As the economic downturn due to coronavirus looks ever deeper, we can also expect the highest levels of fraud and cybercrime ever recorded, it’s claimed. Professor Mark Button, Director of the Centre for Counter Fraud Studies at the University of Portsmouth also raises concerns that counter-fraud preventative measures need to be reviewed urgently because they are unlikely to be enough to deal with the heightened threat that comes from a deep recession.
Professor Mark Button, pictured, said: “Previous recessions show a direct correlation between a fall in economic output and a rise in fraud.”
He has compared the UK’s past three recessions and mapped the growth in fraud offences as GDP falls:
– 1980 recession: 3 per cent fall in GDP, 5.6 per cent increase in fraud offences
– 1990 recession: 1.7 per cent fall in GDP, 9.9 per cent increase in fraud offences
– 2008 recession: 2.1 per cent fall in GDP, 7.3 per cent increase in fraud offences
He said: “Recessions lead to increased financial pressures on more people and a small minority use fraudulent means to address such pressures. Respected economists have predicted the current crisis could lead to a substantial reduction in GDP with lowest estimates of a 7.4 per cent fall and highest estimates of a 35 per cent fall by the OBR. These predictions could mean fraud levels increasing from at least 30.3 per cent and possibly even doubling if the 35 per cent fall was to occur. These are rough estimates, but illustrate that a substantial increase in fraud is likely as a consequence of the economic downturn.
“The deep recession we face, if typical of past economic downturns, looks set to lead to a substantial increase in fraud. Possible economic pressures may also lead people to radically re-evaluate loyalties and to rationalise behaviour which, in normal times, they would not consider appropriate. It is unlikely that any organisation will be immune to these changes. Organisations need to be prepared for this and I hope this guidance, that has been produced with leading practitioners from Crowe, will help them.”
Recent figures from the UK police official reporting line Action Fraud (which says that ‘unfortunately’ its contact centre is running at a ‘reduced service’) show a 400 per cent increase in coronavirus-related cybercrime and fraud since mid-February. Examples include phishing emails, HMRC email and text scams, and bogus websites that offer to track the virus sell protective equipment or diagnose symptoms.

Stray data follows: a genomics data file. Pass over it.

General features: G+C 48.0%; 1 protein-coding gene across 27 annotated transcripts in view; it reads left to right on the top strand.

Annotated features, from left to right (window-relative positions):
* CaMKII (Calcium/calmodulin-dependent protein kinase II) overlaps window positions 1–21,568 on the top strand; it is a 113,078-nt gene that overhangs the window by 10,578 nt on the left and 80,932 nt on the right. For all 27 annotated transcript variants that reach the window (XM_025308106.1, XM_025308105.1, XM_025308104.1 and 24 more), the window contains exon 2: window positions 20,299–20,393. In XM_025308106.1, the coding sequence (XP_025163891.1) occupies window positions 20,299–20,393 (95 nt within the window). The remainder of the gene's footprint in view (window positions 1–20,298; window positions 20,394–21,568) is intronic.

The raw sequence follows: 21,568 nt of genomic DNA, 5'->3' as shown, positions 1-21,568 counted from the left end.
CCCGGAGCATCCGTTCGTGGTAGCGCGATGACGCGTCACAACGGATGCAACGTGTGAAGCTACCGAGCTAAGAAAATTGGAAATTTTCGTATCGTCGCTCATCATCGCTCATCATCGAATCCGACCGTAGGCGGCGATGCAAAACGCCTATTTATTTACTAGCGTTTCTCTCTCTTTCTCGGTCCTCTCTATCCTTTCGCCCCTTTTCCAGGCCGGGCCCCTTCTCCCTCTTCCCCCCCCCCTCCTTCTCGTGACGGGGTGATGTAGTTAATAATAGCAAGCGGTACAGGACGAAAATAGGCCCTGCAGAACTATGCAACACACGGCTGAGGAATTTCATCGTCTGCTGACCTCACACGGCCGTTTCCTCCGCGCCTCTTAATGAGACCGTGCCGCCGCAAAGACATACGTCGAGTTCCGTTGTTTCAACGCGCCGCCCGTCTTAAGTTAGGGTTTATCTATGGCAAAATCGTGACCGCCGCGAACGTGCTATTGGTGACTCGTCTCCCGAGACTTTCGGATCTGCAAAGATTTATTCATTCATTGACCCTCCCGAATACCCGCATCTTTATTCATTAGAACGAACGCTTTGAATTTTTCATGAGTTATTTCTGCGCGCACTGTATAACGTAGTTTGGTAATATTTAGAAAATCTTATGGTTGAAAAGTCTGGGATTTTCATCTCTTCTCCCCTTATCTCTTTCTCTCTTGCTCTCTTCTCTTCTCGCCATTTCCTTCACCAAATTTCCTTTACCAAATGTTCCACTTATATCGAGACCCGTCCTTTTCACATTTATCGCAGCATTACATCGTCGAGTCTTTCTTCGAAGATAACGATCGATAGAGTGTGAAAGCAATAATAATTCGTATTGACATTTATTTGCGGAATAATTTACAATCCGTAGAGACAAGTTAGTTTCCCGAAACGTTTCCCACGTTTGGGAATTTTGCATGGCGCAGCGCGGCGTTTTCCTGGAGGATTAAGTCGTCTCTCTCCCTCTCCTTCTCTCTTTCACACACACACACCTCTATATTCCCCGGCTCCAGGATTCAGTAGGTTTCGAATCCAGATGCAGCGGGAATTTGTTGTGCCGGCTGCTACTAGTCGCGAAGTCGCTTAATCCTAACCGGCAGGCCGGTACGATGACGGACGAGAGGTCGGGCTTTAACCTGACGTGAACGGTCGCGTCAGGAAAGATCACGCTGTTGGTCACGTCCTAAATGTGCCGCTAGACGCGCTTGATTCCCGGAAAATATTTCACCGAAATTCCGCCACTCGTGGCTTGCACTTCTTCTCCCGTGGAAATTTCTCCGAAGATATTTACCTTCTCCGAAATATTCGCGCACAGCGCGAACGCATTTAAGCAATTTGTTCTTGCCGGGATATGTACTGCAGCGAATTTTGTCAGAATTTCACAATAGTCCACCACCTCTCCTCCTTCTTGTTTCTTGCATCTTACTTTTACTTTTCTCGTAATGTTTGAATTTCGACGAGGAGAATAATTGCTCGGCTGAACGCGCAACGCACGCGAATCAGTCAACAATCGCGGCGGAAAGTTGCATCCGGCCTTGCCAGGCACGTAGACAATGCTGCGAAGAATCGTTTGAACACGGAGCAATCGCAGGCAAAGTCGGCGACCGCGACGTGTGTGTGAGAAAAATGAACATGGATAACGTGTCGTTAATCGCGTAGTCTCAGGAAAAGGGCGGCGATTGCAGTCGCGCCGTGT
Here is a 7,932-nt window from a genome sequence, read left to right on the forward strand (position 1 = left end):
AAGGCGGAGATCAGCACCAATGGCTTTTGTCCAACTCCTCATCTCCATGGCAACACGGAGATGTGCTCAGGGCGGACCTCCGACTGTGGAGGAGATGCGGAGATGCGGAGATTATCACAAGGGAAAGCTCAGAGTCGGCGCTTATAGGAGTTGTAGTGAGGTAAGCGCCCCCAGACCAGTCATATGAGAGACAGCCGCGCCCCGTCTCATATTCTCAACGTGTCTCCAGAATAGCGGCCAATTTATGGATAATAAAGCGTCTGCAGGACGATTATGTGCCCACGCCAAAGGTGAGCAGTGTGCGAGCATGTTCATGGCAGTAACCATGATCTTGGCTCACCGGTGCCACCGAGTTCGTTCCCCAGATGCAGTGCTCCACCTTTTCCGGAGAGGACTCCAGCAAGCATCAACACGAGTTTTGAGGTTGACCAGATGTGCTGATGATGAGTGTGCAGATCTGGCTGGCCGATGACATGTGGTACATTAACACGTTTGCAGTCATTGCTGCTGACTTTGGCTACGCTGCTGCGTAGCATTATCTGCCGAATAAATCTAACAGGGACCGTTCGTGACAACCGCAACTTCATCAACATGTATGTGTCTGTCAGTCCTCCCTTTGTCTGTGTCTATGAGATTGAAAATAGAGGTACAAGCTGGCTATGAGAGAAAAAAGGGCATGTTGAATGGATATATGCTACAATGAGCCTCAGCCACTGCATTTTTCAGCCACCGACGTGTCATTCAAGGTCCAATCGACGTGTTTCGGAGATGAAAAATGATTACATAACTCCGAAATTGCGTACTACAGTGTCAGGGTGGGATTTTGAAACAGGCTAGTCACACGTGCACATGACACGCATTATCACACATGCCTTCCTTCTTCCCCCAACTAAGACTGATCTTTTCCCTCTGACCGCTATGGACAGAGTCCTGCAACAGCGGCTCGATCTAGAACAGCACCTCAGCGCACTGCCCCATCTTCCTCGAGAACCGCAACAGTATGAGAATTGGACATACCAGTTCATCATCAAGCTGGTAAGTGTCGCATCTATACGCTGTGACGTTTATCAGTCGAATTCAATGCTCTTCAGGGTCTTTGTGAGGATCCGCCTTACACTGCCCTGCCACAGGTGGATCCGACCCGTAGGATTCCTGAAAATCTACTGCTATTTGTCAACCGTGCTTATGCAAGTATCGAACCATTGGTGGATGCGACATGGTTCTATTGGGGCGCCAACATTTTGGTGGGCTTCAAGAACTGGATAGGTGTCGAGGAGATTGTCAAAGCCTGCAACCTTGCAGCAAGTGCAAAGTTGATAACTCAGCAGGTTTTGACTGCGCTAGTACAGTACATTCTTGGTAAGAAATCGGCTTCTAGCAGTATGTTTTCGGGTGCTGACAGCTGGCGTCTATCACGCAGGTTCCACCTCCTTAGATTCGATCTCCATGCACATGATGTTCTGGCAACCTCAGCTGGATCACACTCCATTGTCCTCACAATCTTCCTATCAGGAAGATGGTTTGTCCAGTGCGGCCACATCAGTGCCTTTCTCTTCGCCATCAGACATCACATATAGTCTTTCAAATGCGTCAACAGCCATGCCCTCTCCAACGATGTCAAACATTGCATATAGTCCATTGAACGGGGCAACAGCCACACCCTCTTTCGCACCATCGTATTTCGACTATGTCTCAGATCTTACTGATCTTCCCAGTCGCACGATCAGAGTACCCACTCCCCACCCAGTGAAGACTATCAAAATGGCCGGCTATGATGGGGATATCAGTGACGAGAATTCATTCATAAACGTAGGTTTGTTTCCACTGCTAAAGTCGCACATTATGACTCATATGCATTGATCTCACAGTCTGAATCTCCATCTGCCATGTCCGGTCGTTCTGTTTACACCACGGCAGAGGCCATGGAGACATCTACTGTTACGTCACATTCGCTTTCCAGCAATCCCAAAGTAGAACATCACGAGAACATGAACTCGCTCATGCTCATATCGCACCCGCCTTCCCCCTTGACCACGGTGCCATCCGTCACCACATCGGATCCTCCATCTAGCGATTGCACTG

Although it is normal for fraud and cybercrime to increase faster during a recession, Mark Button and the audit and advisory firm Crowe UK say this sudden downturn means the UK now faces an accelerated threat from fraud and cybercrime.
The researchers urge businesses to review any controls in place to prevent fraud and cybercrime, and be ready to ramp them up when necessary. They warn the nature of this type of crime rapidly evolves and often outpaces preset plans, making them redundant.
Jim Gee, Head of Forensic Services for Crowe UK, is Chair of the Centre for Counter Fraud Studies. He said: “Over the coming period we will see a surge in fraud taking it to higher levels than ever before. Existing preventative arrangements are unlikely to be sufficient to meet the heightened threat and need to be reviewed. Our crisis must not become the fraudster’s opportunity.”
Separately, at Cranfield University, Dr Duncan Hodges, Senior Lecturer in Cyberspace Operations, has commented on the increased risk of cyber attacks due to home working during the virus-lockdown. He said: “Traditionally a home network has been considered a less secure part of a corporate network, as well as your corporate laptop on the network there will also be your family’s personal computers, tablets and phones as well as a host of smart home devices. Your network will only be as secure as the most vulnerable of these devices.
“We can also expect more of the corporate data to be moved to cloud hosting solutions to allow for remote working – whilst some of this will be within corporate solutions it would be naïve to think that there won’t be an increase in data being moved to shadow IT infrastructure.”
For more visit the Cranfield website.